In last week’s “State of the City” event, one image spoke volumes about Tyler and its future: cranes on the skyline. Construction is taking place throughout our city — indeed, our region — and that activity is the direct result of good policies and good decisions made in the past.
But one site holds extraordinary promise for Tyler, our students and ultimately our business community. That’s the newly named Tyler ISD Career and Technology Education Center.
The Tyler school board should be commended for its forward-looking vision in proposing the facility, and Tyler voters should be praised for seeing the need and approving the $160.5 million bond that made it a reality in 2013.
The district broke ground on the $33.5 million facility in October 2013. It should be completed and open for classes in 2015.
In his first “State of the City” speech as mayor, newly sworn-in Martin Heines on Wednesday pointed out the need to demonstrate our commitment to education in Tyler.
“We cannot wait for the state or federal government to come up with answers,” he said. “It’s our town. It’s our kids. It is imperative that we come together as a collective community and determine what works for us. What can we do with our human capital to impact our kids?”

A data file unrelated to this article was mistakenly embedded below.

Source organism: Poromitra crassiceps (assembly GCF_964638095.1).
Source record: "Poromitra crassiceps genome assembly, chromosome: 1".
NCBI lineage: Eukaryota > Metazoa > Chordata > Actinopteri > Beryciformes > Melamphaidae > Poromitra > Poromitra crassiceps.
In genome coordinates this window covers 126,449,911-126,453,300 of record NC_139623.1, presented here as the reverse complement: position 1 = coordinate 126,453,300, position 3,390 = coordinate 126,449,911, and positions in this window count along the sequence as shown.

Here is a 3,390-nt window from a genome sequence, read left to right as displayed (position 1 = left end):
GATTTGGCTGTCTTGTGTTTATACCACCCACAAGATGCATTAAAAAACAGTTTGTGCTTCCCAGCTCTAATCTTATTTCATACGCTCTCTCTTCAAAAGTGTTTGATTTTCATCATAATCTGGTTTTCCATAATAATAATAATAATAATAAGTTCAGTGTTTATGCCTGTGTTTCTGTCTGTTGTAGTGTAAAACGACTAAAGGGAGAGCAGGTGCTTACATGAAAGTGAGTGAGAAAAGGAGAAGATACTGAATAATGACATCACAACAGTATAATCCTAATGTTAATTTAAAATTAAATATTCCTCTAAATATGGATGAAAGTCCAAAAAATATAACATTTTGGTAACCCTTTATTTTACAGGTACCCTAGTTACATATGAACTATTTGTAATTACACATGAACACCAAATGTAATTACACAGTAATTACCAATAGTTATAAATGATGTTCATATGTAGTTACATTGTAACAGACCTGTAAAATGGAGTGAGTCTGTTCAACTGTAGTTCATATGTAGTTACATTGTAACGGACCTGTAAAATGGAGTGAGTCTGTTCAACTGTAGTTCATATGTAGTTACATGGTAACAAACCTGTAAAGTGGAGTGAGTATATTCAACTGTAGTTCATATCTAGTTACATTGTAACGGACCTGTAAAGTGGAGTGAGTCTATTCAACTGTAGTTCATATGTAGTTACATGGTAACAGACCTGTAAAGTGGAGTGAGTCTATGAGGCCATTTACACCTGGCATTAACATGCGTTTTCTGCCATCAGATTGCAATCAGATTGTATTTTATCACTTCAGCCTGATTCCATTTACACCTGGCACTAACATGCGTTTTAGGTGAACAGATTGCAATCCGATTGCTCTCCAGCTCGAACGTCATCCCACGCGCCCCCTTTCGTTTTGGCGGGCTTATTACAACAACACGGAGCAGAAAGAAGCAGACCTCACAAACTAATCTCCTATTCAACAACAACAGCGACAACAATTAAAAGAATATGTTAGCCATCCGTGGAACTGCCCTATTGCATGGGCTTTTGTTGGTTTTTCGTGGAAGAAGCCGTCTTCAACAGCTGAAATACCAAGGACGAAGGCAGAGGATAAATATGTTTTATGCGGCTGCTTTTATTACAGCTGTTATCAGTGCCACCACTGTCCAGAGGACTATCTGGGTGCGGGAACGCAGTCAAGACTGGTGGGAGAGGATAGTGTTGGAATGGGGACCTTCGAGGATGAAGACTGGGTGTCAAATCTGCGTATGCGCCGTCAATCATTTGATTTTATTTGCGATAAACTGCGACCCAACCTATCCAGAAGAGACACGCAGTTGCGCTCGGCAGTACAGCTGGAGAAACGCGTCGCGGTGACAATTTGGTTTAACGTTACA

The CTE is an example of what can be done. It will not only help alleviate overcrowding in our high schools, it also will provide students who don’t see themselves as college-bound with a reason to stay in school.
And it will provide the skilled workers we as a community will need in the coming years.
Recently, the Texas comptroller’s office estimated 80 percent of jobs in the future will need additional training beyond a high school diploma — but not necessarily a four-year college degree.
“There are good paying jobs available — welders, electricians, pipefitters, machinists — and other skills that are in high demand,” former Texas Workforce Commission head Tom Pauken notes. “And with the proper training, these young people can get hired at entry level positions with starting pay that is higher than that garnered by many university graduates. Plus, those skilled workers aren’t saddled with the massive levels of student debt facing so many of our college grads.”
Those skills are exactly what the CTE will offer to students. We’re not just talking about “shop class” — though as Pauken points out, skilled and certified carpenters, electricians and welders are in high demand. We’re also talking about nursing and health sciences. And the health care industry is the economic backbone of the region.
As Heines said in his address, a community’s future success is formed by good decisions made now.
“It doesn’t happen by accident,” he said. “And it is not just a handful of people, but the entire community working together to build a strong, robust, thriving community.”
That’s what we see in the Tyler ISD Career and Technology Education Center. It’s the product of a community coming together, making good decisions and investing in the future.